Two Rivers fishing museum set to open, add new exhibit
Two Rivers museum, Rogers Street Fishing Village, adding French-Canadian home exhibit to riverside location.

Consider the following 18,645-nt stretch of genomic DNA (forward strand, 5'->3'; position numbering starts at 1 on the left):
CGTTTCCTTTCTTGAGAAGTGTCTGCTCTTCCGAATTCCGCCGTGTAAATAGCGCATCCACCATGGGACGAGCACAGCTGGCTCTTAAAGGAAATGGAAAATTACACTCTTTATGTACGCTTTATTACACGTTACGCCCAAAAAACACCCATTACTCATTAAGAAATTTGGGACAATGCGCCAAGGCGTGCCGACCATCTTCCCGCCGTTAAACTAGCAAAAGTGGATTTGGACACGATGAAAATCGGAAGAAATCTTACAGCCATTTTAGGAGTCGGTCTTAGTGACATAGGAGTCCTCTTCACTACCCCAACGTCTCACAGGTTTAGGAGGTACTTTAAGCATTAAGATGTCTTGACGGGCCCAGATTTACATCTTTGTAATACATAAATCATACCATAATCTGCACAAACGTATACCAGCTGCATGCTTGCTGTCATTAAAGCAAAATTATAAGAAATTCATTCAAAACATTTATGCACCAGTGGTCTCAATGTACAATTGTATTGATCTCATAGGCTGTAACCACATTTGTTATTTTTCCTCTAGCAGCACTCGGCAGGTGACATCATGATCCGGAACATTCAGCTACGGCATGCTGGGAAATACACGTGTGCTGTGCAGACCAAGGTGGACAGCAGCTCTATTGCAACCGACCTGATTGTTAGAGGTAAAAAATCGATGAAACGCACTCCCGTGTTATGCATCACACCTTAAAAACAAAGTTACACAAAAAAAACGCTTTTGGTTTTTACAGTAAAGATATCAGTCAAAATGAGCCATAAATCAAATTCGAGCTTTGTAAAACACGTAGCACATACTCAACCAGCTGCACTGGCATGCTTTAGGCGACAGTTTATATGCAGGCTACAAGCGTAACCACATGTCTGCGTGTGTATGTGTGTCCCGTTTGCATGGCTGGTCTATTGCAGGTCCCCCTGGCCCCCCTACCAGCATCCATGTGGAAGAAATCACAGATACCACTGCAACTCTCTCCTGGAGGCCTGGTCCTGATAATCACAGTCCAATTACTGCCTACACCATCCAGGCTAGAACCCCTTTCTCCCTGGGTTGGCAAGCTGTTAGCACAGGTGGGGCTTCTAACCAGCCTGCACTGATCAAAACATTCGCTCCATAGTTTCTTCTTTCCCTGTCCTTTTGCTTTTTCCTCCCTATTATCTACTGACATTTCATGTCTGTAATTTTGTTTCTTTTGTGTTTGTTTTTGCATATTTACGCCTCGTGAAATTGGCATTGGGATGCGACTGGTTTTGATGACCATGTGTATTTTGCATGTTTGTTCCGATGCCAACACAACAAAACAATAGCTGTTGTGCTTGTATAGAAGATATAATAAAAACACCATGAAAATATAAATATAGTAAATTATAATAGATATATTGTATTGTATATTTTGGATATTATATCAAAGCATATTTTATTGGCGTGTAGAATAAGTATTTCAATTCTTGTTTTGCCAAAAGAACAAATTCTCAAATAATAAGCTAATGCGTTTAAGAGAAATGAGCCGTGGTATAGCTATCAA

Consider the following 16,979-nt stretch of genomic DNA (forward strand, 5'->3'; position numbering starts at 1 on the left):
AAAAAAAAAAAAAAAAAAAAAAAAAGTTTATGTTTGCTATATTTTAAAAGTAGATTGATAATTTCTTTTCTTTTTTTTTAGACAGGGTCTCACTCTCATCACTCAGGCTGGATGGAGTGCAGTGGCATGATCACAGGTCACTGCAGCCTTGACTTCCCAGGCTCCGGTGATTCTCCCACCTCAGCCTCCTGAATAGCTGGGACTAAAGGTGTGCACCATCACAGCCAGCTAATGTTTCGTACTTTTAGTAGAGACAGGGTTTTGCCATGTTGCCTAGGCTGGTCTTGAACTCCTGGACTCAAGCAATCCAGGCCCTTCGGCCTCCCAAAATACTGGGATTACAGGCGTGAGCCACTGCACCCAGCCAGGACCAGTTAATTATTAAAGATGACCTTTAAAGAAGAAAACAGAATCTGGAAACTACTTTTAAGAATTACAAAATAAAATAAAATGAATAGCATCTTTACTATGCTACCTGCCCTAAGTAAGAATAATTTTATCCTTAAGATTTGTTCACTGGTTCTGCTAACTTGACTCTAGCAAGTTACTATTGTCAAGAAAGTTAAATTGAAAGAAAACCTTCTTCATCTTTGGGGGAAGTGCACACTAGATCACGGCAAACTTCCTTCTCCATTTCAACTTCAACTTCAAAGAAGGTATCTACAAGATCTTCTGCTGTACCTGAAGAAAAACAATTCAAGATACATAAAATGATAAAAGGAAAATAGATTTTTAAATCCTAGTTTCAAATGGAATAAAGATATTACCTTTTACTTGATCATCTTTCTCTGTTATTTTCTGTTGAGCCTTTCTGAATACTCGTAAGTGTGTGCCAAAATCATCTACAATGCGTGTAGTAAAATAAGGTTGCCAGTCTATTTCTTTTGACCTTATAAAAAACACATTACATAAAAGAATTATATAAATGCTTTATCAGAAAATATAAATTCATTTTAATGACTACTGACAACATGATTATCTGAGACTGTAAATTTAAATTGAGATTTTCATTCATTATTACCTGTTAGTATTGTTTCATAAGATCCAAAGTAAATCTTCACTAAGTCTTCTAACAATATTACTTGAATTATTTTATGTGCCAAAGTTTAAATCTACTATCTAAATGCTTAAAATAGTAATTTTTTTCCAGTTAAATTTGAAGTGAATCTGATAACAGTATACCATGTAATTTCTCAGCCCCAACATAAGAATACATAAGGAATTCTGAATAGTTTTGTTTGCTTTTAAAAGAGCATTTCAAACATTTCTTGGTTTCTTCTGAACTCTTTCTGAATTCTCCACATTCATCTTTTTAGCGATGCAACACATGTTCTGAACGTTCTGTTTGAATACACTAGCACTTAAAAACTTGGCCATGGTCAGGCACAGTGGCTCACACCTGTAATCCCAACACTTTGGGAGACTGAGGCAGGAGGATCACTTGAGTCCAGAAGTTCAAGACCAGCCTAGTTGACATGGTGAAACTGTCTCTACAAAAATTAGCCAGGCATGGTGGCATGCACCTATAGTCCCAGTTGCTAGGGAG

TWO RIVERS - Memorial Day marks the start of some seasonal attractions in the area. And for the Rogers Street Fishing Village & Museum in Two Rivers, it's the start of a long road of work.For years, the museum has shined a light on the area's commercial fishing industry; a 150-plus-year-old industry started by French-Canadian immigrants.The museum can trace its own history back to the old red, wooden lighthouse that sits on the small riverfront campus."It was moved here. That was the beginning of Rogers Street," said the museum's executive director Greg Goodchild.Now, an old wooden house - without lights and a finished foundation - is the latest addition."Well," said Goodchild, searching for thought. "There's a lot of work that needs to be done."The museum moved the white vinyl-sided, early 20th century French-Canadian home to its present spot last fall. The interior will be gutted and restored to mirror homes of the early 1900s, using the museum's own collection."It's a work in progress," said Goodchild. "All the exterior siding's coming off. It's going to be brought back to the original wood.""There's furniture, paintings, knickknacks, dishes, anything that would have been found in a French home - or any home back then.""And we have some other things stored that will go in," said Maggie Becker-Koeppe, who is the past president of the French Canadian & Friends Organization. The group works to preserve the French-Canadian history of the area, runs the museum and was behind the effort to move the foreclosed home across the river into the museum's collection."Instead of seeing something sterile, it's so nice to see something that is real," said Koeppe of the exhibits the museum displays.Once the home installed, Goodchild says it will be another piece showcasing what life was like in the area many years ago."Quite a history going on here," Goodchild said, "And what we're afraid of, that's going to be lost."Goodchild says the move and restoration could cost upwards of $30,000. However, a lot of work and materials are being donated by the community, he said.The museum opens for the season Monday.
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